Dish Network chairman Charlie Ergen offered an ambitious vision Monday for a $25.5 billion merger with Sprint, outlining plans for a single company that provides broadband, video and voice services for the home and wireless devices.

The satellite provider is looking to upset the proposed deal between the nation’s third-largest carrier and the Japanese wireless company Softbank. The satellite provider has offered $17.3 billion in cash and $8.2 billion in stock in order to merge with Sprint, and said its proposal was “superior ” to Softbank’s $20.1 billion proposal for around 70 percent of Sprint Nextel Corp.

The Softbank deal was seen as a boon for Sprint as an opportunity to build up its network and compete more fiercely with AT&T and Verizon. But Dish and Sprint, Ergen said, could move beyond the wireless world to combine their expertise and assets to build a company that provides broadband, voice and video services in and out of the home.

There’s currently “no company that puts it all together,” Ergen said, saying that combining Dish and Sprint would make for a simpler, more efficient company that can serve consumers across platforms. He described this proposal as a key piece of his company’s larger strategy to create a company that can work across several platforms.

The proposal is aimed at dealing with a growing consumer appetite for data services — particularly mobile video, which Dish officials highlighted as a way differentiate their services.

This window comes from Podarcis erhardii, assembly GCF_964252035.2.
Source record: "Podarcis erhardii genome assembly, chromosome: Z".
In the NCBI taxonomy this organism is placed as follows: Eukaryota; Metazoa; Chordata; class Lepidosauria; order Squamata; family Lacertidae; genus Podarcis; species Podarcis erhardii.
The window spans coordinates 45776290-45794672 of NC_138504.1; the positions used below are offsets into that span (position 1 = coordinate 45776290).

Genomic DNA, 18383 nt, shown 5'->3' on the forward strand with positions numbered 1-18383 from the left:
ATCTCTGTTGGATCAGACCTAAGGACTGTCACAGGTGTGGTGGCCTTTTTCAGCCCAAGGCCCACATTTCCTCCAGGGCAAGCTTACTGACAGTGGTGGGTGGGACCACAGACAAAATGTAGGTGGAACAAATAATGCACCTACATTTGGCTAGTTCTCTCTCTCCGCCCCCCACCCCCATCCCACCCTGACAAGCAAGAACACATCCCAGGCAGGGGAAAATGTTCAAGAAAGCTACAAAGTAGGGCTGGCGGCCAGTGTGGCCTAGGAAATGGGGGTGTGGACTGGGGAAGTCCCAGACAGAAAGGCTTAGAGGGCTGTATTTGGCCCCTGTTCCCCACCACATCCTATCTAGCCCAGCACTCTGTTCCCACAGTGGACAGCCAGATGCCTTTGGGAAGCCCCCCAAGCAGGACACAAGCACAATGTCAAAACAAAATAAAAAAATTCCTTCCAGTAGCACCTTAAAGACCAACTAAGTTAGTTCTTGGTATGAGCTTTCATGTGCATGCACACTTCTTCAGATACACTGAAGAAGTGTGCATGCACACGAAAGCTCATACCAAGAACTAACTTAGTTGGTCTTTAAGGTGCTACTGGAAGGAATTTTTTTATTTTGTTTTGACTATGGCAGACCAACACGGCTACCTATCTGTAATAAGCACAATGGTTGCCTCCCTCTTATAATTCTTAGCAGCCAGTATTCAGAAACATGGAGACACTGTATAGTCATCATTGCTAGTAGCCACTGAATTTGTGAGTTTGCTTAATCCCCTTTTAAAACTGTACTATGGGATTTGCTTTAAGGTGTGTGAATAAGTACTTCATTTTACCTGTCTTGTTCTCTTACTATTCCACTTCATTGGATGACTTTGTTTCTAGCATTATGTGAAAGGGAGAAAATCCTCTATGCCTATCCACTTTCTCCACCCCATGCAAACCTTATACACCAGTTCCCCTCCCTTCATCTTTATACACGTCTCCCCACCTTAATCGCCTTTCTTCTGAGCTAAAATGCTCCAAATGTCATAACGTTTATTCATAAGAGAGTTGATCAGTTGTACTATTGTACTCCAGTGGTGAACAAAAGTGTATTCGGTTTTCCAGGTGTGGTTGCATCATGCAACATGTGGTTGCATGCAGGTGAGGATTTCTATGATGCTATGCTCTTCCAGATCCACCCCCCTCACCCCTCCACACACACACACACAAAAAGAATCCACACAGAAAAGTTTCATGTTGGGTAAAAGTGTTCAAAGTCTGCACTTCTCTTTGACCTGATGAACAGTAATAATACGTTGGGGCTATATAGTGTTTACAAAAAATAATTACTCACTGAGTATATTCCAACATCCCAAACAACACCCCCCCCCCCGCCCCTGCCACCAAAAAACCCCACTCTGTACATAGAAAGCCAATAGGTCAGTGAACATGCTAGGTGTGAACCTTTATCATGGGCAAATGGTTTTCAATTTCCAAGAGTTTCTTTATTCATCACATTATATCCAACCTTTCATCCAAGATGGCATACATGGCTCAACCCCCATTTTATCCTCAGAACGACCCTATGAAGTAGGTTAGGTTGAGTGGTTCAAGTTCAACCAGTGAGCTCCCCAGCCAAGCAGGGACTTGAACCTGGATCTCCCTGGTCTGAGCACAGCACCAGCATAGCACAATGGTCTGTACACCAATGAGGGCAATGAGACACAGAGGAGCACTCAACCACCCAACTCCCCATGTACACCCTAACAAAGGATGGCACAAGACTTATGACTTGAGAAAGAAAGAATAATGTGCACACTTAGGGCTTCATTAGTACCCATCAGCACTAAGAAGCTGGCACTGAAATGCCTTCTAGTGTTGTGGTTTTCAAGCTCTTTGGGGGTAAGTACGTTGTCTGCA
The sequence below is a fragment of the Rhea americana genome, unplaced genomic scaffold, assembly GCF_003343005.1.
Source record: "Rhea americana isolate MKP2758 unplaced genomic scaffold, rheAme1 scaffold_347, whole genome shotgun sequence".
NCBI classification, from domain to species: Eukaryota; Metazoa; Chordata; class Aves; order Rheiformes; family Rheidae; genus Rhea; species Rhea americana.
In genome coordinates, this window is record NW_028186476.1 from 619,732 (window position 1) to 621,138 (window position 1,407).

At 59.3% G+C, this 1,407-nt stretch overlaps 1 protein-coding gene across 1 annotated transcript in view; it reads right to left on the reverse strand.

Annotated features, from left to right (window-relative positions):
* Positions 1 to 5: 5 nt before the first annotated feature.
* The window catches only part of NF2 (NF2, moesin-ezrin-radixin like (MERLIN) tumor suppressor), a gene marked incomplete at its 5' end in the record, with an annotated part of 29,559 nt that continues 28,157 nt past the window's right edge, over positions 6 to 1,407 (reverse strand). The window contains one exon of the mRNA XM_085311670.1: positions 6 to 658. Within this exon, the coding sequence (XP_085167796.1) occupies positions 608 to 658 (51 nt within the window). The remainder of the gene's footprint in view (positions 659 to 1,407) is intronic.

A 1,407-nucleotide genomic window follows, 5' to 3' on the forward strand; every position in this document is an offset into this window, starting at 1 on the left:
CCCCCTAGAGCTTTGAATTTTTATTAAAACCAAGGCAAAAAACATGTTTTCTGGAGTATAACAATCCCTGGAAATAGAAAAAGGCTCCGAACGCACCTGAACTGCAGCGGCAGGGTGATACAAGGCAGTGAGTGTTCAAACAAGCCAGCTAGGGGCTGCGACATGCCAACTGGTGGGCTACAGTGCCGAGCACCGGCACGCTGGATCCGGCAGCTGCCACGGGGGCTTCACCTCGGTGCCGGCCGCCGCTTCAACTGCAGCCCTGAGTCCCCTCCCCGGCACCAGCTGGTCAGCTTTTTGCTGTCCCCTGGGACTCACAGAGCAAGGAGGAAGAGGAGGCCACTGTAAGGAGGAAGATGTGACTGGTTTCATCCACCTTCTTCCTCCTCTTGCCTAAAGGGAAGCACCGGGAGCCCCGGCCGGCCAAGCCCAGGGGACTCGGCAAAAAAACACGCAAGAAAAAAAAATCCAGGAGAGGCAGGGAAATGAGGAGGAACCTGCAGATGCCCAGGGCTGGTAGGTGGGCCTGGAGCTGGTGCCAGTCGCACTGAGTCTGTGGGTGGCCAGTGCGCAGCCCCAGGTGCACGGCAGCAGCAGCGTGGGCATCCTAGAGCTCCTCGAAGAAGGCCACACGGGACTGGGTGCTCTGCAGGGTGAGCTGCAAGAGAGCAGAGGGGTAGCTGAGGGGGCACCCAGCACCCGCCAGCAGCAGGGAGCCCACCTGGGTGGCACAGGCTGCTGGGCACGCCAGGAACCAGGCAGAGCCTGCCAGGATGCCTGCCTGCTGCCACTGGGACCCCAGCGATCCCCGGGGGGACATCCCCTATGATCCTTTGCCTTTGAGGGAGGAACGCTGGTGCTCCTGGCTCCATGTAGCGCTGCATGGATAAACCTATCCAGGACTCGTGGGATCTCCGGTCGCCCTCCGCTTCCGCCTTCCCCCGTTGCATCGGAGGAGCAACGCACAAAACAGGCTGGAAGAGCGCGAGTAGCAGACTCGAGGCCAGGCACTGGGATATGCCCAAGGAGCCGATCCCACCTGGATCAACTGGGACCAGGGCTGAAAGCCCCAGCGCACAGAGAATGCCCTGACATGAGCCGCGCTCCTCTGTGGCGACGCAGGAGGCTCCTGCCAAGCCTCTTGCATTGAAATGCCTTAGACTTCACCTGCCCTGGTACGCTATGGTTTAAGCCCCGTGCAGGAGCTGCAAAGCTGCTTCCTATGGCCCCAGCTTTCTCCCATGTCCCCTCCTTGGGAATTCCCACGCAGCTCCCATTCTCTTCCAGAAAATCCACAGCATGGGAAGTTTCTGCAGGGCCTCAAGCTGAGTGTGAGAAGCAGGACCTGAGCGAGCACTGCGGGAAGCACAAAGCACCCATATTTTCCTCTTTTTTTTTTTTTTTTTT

Consumers spent more on mobile data than on voice services for the first time in 2012, and Ergen said that Dish’s infrastructure and spectrum holdings would complement Sprint’s assets to provide consumers with a broadband network he said could rival those of AT&T and Verizon.

The deal assumes, but does not require, that Sprint will complete its proposed acquisition of Clearwire. On the call, Ergen mentioned the benefit the new company could receive from Clearwire assets several times. He did, however, say that Dish — which has also made a bid for Clearwire — would defer to Sprint’s proposal for Clearwire assets if a Dish-Sprint deal goes through.

In an offer letter, Ergen told Sprint chairman James Hance that this deal “provides more cash and affords your shareholders the opportunity to participate more meaningfully in a combined DISH/Sprint.”

Under the proposed Dish deal, Sprint shareholders would have a 32 percent ownership stake in the new company and receive $7 per share — around $4.76 in cash and the remainder in Dish stock.

Ergen also noted that a deal between Dish and Sprint would not require approval from the Committee on Foreign Investment in the United States — a requirement for the Softbank deal that has been a sticking point for that proposed merger.

In a statement Monday morning, Sprint confirmed that it had received the unsolicited proposal and said that its board of directors will evaluate the proposal “carefully.”